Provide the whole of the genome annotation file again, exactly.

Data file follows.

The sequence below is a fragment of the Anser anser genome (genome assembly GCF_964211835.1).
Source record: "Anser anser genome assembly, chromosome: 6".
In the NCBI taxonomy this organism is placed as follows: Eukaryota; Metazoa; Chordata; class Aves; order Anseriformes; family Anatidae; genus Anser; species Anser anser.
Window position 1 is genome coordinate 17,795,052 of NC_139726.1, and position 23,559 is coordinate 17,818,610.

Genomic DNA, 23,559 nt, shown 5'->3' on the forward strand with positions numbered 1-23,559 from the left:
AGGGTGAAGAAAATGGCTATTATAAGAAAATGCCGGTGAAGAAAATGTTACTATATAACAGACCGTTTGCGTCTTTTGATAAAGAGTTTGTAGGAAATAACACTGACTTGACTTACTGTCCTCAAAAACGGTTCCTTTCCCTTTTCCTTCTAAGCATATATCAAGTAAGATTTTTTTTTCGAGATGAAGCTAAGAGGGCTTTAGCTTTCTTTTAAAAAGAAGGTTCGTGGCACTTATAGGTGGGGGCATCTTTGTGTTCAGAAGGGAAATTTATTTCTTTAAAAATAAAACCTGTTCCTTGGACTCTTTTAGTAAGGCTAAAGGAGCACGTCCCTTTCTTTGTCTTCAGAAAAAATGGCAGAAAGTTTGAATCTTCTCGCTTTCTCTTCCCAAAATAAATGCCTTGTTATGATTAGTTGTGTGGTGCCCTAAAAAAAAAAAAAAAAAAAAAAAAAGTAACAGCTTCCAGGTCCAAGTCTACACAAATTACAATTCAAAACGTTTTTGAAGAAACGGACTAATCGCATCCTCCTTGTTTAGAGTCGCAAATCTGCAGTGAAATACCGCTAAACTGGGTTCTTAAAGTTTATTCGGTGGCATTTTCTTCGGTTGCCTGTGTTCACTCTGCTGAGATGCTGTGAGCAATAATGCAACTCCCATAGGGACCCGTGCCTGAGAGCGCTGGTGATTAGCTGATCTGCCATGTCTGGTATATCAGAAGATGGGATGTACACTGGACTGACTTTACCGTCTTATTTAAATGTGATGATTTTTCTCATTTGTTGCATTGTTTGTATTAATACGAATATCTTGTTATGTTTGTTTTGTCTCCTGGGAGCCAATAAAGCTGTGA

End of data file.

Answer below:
The sequence below is a fragment of the Anser anser genome (genome assembly GCF_964211835.1).
Source record: "Anser anser genome assembly, chromosome: 6".
In the NCBI taxonomy this organism is placed as follows: Eukaryota; Metazoa; Chordata; class Aves; order Anseriformes; family Anatidae; genus Anser; species Anser anser.
Window position 1 is genome coordinate 17,795,052 of NC_139726.1, and position 23,559 is coordinate 17,818,610.

Genomic DNA, 23,559 nt, shown 5'->3' on the forward strand with positions numbered 1-23,559 from the left:
AGGGTGAAGAAAATGGCTATTATAAGAAAATGCCGGTGAAGAAAATGTTACTATATAACAGACCGTTTGCGTCTTTTGATAAAGAGTTTGTAGGAAATAACACTGACTTGACTTACTGTCCTCAAAAACGGTTCCTTTCCCTTTTCCTTCTAAGCATATATCAAGTAAGATTTTTTTTTCGAGATGAAGCTAAGAGGGCTTTAGCTTTCTTTTAAAAAGAAGGTTCGTGGCACTTATAGGTGGGGGCATCTTTGTGTTCAGAAGGGAAATTTATTTCTTTAAAAATAAAACCTGTTCCTTGGACTCTTTTAGTAAGGCTAAAGGAGCACGTCCCTTTCTTTGTCTTCAGAAAAAATGGCAGAAAGTTTGAATCTTCTCGCTTTCTCTTCCCAAAATAAATGCCTTGTTATGATTAGTTGTGTGGTGCCCTAAAAAAAAAAAAAAAAAAAAAAAAAGTAACAGCTTCCAGGTCCAAGTCTACACAAATTACAATTCAAAACGTTTTTGAAGAAACGGACTAATCGCATCCTCCTTGTTTAGAGTCGCAAATCTGCAGTGAAATACCGCTAAACTGGGTTCTTAAAGTTTATTCGGTGGCATTTTCTTCGGTTGCCTGTGTTCACTCTGCTGAGATGCTGTGAGCAATAATGCAACTCCCATAGGGACCCGTGCCTGAGAGCGCTGGTGATTAGCTGATCTGCCATGTCTGGTATATCAGAAGATGGGATGTACACTGGACTGACTTTACCGTCTTATTTAAATGTGATGATTTTTCTCATTTGTTGCATTGTTTGTATTAATACGAATATCTTGTTATGTTTGTTTTGTCTCCTGGGAGCCAATAAAGCTGTGA